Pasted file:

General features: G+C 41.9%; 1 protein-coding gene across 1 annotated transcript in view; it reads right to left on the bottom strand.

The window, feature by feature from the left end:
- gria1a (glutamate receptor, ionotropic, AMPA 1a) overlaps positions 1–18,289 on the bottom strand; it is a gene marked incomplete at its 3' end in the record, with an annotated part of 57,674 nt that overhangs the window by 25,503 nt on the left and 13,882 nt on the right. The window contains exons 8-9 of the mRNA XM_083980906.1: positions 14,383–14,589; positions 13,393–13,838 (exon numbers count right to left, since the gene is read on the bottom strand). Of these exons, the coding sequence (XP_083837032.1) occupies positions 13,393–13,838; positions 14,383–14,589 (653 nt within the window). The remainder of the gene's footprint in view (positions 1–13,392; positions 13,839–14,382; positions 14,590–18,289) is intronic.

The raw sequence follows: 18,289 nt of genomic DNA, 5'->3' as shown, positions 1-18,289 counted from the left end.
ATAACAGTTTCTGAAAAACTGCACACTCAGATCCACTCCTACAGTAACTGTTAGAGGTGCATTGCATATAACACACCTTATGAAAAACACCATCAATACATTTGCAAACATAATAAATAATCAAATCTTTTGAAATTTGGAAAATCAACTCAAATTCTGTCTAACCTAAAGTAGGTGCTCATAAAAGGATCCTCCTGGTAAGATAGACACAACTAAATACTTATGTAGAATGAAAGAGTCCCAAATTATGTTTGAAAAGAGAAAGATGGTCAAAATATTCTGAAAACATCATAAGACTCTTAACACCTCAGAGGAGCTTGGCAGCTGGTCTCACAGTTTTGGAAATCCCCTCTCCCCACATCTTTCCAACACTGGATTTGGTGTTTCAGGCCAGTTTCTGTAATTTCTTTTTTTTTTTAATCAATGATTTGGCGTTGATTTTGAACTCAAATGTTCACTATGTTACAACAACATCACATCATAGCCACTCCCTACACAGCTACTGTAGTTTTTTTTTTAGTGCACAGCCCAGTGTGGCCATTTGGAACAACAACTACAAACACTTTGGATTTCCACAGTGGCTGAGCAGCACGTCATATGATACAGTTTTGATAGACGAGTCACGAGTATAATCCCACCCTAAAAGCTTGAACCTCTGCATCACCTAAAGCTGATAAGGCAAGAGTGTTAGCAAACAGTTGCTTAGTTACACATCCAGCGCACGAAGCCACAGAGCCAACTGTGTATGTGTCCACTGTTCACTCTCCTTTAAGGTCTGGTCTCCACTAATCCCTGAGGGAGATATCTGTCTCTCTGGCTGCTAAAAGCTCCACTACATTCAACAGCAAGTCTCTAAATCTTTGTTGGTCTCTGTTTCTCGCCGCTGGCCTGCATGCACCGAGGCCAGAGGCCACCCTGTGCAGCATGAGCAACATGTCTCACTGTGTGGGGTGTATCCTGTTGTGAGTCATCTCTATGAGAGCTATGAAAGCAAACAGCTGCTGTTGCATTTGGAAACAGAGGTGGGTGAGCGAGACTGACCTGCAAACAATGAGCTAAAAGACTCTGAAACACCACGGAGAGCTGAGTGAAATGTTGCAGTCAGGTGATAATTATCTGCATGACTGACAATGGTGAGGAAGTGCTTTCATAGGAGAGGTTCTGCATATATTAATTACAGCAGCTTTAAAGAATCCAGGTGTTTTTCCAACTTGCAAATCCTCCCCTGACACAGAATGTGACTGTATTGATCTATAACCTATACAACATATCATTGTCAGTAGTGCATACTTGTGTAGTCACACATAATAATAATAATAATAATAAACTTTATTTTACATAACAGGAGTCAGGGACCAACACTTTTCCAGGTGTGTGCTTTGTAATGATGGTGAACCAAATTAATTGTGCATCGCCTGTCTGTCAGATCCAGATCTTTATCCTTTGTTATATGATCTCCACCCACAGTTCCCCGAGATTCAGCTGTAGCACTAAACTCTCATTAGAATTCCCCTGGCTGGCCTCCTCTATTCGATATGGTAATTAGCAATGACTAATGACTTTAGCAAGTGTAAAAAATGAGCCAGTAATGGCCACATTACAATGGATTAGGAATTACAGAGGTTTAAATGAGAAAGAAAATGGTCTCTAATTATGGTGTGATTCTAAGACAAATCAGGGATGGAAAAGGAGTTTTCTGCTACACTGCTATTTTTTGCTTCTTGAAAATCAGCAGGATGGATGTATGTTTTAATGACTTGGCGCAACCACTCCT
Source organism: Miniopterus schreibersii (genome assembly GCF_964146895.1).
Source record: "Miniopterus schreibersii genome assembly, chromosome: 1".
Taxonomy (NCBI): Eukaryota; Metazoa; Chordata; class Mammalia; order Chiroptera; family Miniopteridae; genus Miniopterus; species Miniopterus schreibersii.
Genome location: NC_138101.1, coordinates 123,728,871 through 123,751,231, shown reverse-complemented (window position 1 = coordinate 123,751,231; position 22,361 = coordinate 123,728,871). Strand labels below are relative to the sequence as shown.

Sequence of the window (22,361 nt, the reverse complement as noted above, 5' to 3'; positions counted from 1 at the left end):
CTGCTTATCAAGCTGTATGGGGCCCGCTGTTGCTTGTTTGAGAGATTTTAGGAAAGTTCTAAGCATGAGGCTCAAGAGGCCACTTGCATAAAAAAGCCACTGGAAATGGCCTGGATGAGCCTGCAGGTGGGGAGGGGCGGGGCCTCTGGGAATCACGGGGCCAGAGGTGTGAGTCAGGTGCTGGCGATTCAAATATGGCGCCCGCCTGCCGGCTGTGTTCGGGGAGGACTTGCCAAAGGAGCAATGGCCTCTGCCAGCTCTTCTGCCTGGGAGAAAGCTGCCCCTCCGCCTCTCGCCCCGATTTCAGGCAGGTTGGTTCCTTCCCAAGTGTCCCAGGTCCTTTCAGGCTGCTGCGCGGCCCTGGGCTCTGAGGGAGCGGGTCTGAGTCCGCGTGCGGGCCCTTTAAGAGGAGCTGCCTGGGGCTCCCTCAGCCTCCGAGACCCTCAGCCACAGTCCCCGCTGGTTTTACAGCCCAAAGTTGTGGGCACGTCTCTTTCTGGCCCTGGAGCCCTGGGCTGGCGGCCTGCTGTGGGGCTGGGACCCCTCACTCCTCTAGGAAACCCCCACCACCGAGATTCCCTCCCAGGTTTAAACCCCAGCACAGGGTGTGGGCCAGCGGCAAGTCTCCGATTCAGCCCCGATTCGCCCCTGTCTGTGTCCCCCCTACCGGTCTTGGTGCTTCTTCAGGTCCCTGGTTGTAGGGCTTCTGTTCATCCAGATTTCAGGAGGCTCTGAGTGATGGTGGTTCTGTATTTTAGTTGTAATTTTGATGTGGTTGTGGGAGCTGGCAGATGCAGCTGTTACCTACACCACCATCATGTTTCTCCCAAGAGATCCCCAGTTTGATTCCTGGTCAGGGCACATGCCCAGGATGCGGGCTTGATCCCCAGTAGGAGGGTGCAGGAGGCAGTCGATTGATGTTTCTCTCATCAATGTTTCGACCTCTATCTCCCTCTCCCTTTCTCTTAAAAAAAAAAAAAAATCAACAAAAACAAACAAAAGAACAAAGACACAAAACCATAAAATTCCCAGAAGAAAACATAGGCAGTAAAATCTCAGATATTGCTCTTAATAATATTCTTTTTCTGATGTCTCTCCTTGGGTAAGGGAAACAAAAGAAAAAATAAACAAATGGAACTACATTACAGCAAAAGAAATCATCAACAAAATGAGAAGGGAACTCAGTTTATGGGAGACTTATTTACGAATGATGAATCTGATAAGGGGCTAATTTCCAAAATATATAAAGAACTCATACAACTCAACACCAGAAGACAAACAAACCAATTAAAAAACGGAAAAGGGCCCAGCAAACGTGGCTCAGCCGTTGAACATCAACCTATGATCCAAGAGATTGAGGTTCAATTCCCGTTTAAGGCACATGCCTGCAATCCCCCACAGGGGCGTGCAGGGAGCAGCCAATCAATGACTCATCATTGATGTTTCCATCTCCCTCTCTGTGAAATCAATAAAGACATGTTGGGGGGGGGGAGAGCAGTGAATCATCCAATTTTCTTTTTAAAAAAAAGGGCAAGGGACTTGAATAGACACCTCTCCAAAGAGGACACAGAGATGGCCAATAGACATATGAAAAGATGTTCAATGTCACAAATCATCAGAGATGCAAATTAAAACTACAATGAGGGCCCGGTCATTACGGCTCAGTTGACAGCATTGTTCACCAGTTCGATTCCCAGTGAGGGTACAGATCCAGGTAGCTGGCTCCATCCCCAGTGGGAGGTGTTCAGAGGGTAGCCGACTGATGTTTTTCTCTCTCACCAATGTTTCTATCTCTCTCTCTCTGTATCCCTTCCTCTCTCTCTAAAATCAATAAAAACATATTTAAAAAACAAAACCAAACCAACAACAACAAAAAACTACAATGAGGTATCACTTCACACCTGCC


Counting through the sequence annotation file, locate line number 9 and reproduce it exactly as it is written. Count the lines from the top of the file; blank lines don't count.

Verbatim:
Genome location: NC_138101.1, coordinates 123,728,871 through 123,751,231, shown reverse-complemented (window position 1 = coordinate 123,751,231; position 22,361 = coordinate 123,728,871). Strand labels below are relative to the sequence as shown.